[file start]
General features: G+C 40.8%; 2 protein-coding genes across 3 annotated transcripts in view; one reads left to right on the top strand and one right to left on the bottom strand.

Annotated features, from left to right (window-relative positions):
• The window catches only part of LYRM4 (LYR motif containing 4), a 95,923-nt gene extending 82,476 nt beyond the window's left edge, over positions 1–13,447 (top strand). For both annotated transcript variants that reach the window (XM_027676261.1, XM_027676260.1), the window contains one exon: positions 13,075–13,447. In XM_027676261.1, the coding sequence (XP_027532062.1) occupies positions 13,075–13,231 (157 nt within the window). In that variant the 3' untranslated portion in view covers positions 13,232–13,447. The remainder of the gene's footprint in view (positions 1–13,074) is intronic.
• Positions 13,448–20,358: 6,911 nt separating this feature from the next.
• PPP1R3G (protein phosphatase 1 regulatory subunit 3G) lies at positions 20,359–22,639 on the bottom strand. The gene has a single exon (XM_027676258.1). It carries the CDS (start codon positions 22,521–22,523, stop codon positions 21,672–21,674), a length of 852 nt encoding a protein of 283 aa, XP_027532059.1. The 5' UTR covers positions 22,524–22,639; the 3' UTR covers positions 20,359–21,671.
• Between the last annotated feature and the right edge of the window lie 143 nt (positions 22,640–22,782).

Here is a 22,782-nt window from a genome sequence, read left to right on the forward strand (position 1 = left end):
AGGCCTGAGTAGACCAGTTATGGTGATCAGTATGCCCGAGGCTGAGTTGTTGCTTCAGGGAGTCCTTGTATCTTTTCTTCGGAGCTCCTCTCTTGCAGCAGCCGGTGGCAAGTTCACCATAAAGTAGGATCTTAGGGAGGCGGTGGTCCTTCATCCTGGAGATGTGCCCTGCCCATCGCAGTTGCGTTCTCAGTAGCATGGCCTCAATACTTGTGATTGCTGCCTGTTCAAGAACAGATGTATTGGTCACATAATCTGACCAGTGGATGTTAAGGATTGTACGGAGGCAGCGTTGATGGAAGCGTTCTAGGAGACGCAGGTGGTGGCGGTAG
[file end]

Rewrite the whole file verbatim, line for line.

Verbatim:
General features: G+C 40.8%; 2 protein-coding genes across 3 annotated transcripts in view; one reads left to right on the top strand and one right to left on the bottom strand.

Annotated features, from left to right (window-relative positions):
• The window catches only part of LYRM4 (LYR motif containing 4), a 95,923-nt gene extending 82,476 nt beyond the window's left edge, over positions 1–13,447 (top strand). For both annotated transcript variants that reach the window (XM_027676261.1, XM_027676260.1), the window contains one exon: positions 13,075–13,447. In XM_027676261.1, the coding sequence (XP_027532062.1) occupies positions 13,075–13,231 (157 nt within the window). In that variant the 3' untranslated portion in view covers positions 13,232–13,447. The remainder of the gene's footprint in view (positions 1–13,074) is intronic.
• Positions 13,448–20,358: 6,911 nt separating this feature from the next.
• PPP1R3G (protein phosphatase 1 regulatory subunit 3G) lies at positions 20,359–22,639 on the bottom strand. The gene has a single exon (XM_027676258.1). It carries the CDS (start codon positions 22,521–22,523, stop codon positions 21,672–21,674), a length of 852 nt encoding a protein of 283 aa, XP_027532059.1. The 5' UTR covers positions 22,524–22,639; the 3' UTR covers positions 20,359–21,671.
• Between the last annotated feature and the right edge of the window lie 143 nt (positions 22,640–22,782).

Here is a 22,782-nt window from a genome sequence, read left to right on the forward strand (position 1 = left end):
AGGCCTGAGTAGACCAGTTATGGTGATCAGTATGCCCGAGGCTGAGTTGTTGCTTCAGGGAGTCCTTGTATCTTTTCTTCGGAGCTCCTCTCTTGCAGCAGCCGGTGGCAAGTTCACCATAAAGTAGGATCTTAGGGAGGCGGTGGTCCTTCATCCTGGAGATGTGCCCTGCCCATCGCAGTTGCGTTCTCAGTAGCATGGCCTCAATACTTGTGATTGCTGCCTGTTCAAGAACAGATGTATTGGTCACATAATCTGACCAGTGGATGTTAAGGATTGTACGGAGGCAGCGTTGATGGAAGCGTTCTAGGAGACGCAGGTGGTGGCGGTAG